(prompt: 'break' 24/5/2019)
"See you, Ruby. Be a good girl... " and the man climbed into his new four-wheel drive utility.
"Bye Ruby," and the woman waved from her window as they drove away.
I held her collar, imagining she would follow them and break her heart... or her neck, getting up onto that moving tray-top. But Ruby offered no resistance, instead turning her head to lick my other hand. Shortly after their vehicle disappeared from sight, I slowly let her go. She simply sat for a short while, staring across the paddock at the highway where she last saw the vehicle. Her confused eyes and quivering body fairly shouted she was as bewildered as we were.
Nine years old, they'd said. Had her since a pup. And it's really OK, they'd explained, her strange bow-legged stance with toes turned in. Born that way. Never stopped her from being a fully active, playful dog all her life. Healthy as... they said, insisting they'd never have parted with her except they were moving from farm to seaside town block, and she wouldn't fit in. Their little terrier would.
Good dog... really obedient, they said. Never any good as a working dog though, despite her strong Kelpie genes. Not like their other Kelpie. Now there was a born worker. Neighbours had snapped her up soon as they heard about the move. But they didn't want Ruby. Nobody did.
In desperation they'd put her photo and a Free to Good Home message on the community notice board in town. That's where I first saw her - although now we could see the photo was quite a few years old. The timing was immaculate. Our oldest girl had died a month before and our sweet Kelly continued grieving. Me too... and hubby, but he wouldn't admit to it. But we two-leggeds were too old for a puppy now, getting a few creaks and groans on standing after a lengthy sit. Likewise bending... and kneeling? Forget it! An adult dog would definitely be the 'go'. But a mature age model like Ruby? She surely didn't look nine years old, b-u-t ... those eyes fairly bled her plea and I found my eternal rescuer's heart re-engage. Old habits die hard.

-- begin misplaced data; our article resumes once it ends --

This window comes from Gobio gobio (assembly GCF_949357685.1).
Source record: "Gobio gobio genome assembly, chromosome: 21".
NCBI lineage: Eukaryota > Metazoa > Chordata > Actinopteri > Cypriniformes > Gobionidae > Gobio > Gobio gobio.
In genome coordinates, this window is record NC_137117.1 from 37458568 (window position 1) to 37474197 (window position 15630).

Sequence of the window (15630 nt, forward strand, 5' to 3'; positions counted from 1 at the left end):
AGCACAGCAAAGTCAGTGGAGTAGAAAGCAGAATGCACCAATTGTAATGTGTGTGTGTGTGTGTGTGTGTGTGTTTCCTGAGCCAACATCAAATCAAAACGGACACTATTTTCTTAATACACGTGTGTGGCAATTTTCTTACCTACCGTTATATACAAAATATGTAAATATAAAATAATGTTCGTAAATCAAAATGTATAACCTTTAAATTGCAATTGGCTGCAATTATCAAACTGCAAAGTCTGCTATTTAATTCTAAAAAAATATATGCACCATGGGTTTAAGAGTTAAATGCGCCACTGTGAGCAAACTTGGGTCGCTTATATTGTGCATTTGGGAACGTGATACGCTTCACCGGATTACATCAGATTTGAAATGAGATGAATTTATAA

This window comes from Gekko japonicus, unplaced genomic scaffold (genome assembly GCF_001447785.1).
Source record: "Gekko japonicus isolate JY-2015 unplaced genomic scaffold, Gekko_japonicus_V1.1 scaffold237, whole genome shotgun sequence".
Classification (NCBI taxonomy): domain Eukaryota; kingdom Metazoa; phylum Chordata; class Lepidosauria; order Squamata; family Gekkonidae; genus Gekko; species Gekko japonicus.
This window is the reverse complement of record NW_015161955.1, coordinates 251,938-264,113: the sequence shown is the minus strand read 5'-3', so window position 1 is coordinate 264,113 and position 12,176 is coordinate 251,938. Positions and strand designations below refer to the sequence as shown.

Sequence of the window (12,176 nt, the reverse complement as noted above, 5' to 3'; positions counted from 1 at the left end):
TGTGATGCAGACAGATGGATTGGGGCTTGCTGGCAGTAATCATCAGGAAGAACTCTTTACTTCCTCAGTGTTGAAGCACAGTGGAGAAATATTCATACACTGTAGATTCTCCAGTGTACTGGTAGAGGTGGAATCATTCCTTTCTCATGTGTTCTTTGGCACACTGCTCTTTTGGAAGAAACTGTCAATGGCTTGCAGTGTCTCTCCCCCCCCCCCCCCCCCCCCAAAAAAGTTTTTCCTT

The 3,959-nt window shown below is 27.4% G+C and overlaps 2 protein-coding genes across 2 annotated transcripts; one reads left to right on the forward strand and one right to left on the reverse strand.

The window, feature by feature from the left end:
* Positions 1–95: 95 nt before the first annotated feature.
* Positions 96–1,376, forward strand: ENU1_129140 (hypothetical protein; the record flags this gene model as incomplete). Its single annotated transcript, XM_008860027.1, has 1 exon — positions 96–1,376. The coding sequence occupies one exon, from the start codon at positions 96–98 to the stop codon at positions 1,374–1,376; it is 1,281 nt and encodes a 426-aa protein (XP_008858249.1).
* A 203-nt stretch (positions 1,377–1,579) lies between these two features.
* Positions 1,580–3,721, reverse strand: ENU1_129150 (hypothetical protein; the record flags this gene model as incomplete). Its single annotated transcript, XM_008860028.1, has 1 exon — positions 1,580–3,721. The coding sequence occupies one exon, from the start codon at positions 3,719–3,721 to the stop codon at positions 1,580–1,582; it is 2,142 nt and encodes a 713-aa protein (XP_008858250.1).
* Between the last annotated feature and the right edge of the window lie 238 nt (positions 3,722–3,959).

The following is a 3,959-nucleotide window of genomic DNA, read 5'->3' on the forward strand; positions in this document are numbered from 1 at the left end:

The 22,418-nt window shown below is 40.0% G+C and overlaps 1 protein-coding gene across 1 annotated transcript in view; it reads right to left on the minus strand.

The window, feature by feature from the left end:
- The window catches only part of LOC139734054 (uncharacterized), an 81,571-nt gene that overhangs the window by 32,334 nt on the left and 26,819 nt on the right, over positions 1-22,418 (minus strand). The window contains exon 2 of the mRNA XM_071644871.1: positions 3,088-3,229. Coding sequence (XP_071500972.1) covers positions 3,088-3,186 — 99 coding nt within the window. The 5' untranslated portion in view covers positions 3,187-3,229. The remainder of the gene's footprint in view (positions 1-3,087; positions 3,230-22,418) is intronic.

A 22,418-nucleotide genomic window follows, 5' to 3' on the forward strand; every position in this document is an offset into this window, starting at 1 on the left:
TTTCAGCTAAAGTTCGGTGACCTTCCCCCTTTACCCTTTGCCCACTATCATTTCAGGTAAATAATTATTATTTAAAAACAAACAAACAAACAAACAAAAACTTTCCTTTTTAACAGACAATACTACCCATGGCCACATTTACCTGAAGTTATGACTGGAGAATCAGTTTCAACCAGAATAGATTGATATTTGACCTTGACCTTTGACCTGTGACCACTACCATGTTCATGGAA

Fully five minutes after her so-called Mum and Dad parted with her so casually, without a tear or sniffle - not even a final, regretful look - Ruby abruptly stood up. I moved forward, expecting she might trot up our driveway to the road. Uh-uh! She turned to me and hurled herself into my open arms. Her quivering body and wagging tail were the enthusiastic body language of her newfound joy at being part of our family.
With great dark eyes fixed on mine adoringly, in a series of loving whimpers and 'yippee-type' yelps she positively agreed the rest of her life would definitely be the best of her life... and it had begun. Couldn't take the smile off my face as I said -
"Welcome to your forever home, Ruby love."
Author's Note: If anyone recognises this story, it's a reborn version of a tale from another prompt, some three years ago.
AND... we would discover our dear old girl was actually well over 11 when we adopted her and lived SO happily nearly four more years with us, deservedly treated and loved like the grand old lady she was... until she finally died quietly in her sleep. Uh-oh... someone's eyes just overflowed again!
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Think I Can FlyShort Story
My 2019 collection of flash fiction and non-fiction stories inspired by a weekly prompt word begins. And who better to feature first than an Aussie achiever extraordinaire?